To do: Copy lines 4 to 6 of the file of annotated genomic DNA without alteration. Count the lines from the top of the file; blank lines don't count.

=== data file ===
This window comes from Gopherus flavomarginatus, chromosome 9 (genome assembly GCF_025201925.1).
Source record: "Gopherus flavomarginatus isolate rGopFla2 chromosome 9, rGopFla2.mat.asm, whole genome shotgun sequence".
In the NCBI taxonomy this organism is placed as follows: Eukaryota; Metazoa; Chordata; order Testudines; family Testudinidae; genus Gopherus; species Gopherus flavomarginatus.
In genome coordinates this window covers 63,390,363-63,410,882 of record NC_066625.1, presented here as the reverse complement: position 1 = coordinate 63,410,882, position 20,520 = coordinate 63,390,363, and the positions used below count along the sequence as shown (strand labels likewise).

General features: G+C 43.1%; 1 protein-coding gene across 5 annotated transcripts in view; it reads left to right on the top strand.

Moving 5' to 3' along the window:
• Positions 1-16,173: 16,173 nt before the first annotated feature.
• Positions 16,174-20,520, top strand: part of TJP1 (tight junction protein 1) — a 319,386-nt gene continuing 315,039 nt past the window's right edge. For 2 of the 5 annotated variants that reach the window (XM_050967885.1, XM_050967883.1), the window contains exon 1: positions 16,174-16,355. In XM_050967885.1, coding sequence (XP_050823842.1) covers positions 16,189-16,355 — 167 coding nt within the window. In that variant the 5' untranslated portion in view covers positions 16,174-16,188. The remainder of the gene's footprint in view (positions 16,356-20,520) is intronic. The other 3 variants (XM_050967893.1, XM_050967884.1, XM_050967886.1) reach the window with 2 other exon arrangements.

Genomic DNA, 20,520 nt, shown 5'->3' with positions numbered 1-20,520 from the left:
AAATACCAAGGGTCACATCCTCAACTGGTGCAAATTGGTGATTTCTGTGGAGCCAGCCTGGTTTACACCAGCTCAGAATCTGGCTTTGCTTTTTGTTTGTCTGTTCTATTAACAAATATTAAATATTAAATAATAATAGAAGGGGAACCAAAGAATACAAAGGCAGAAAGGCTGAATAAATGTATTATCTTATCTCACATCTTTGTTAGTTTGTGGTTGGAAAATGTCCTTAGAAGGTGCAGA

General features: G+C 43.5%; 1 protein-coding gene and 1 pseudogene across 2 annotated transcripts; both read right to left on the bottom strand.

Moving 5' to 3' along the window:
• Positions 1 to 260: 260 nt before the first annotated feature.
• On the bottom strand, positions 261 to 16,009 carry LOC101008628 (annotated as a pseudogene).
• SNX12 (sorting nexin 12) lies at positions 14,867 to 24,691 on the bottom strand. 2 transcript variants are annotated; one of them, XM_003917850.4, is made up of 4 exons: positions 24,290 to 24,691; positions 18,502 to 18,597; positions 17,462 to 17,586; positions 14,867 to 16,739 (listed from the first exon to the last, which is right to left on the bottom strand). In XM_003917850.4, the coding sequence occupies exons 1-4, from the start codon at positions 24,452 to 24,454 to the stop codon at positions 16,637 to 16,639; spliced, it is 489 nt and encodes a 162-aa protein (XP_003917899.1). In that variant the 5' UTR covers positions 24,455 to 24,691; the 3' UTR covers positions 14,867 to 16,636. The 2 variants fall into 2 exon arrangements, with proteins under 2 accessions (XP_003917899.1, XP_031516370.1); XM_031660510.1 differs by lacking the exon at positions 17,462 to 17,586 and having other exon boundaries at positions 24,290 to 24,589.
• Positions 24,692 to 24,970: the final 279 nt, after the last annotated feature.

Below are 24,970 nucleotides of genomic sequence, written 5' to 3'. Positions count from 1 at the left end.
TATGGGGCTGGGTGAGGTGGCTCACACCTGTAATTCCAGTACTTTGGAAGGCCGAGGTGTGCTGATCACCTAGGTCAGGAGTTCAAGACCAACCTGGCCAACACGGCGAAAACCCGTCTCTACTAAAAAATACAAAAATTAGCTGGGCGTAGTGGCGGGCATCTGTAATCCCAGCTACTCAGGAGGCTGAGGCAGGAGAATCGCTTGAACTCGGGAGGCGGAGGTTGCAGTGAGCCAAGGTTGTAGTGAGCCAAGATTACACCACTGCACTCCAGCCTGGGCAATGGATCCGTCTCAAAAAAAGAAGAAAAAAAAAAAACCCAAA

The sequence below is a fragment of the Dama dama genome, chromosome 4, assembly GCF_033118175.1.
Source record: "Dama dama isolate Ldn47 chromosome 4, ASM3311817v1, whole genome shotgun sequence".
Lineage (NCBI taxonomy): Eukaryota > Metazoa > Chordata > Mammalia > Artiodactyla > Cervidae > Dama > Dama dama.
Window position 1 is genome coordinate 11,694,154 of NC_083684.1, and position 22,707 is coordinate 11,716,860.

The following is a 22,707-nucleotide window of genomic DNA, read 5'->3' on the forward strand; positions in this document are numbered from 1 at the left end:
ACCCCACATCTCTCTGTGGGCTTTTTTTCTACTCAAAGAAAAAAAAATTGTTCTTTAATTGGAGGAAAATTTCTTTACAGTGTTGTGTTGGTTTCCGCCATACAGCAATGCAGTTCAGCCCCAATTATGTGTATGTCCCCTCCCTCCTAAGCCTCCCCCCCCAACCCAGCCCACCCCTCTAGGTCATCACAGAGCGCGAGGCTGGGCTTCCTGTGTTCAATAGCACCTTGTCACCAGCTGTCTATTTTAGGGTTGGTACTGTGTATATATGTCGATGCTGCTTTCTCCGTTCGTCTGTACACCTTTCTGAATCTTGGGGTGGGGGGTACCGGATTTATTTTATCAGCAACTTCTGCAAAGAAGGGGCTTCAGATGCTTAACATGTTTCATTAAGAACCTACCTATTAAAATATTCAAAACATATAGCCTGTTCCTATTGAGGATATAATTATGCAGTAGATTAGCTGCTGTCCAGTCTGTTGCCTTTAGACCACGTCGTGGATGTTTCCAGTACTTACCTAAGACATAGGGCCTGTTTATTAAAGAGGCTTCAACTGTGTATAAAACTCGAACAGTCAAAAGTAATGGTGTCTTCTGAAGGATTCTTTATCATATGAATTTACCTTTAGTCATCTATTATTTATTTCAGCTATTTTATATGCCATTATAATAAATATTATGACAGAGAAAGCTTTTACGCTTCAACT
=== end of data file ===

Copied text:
In genome coordinates this window covers 63,390,363-63,410,882 of record NC_066625.1, presented here as the reverse complement: position 1 = coordinate 63,410,882, position 20,520 = coordinate 63,390,363, and the positions used below count along the sequence as shown (strand labels likewise).

General features: G+C 43.1%; 1 protein-coding gene across 5 annotated transcripts in view; it reads left to right on the top strand.

Moving 5' to 3' along the window: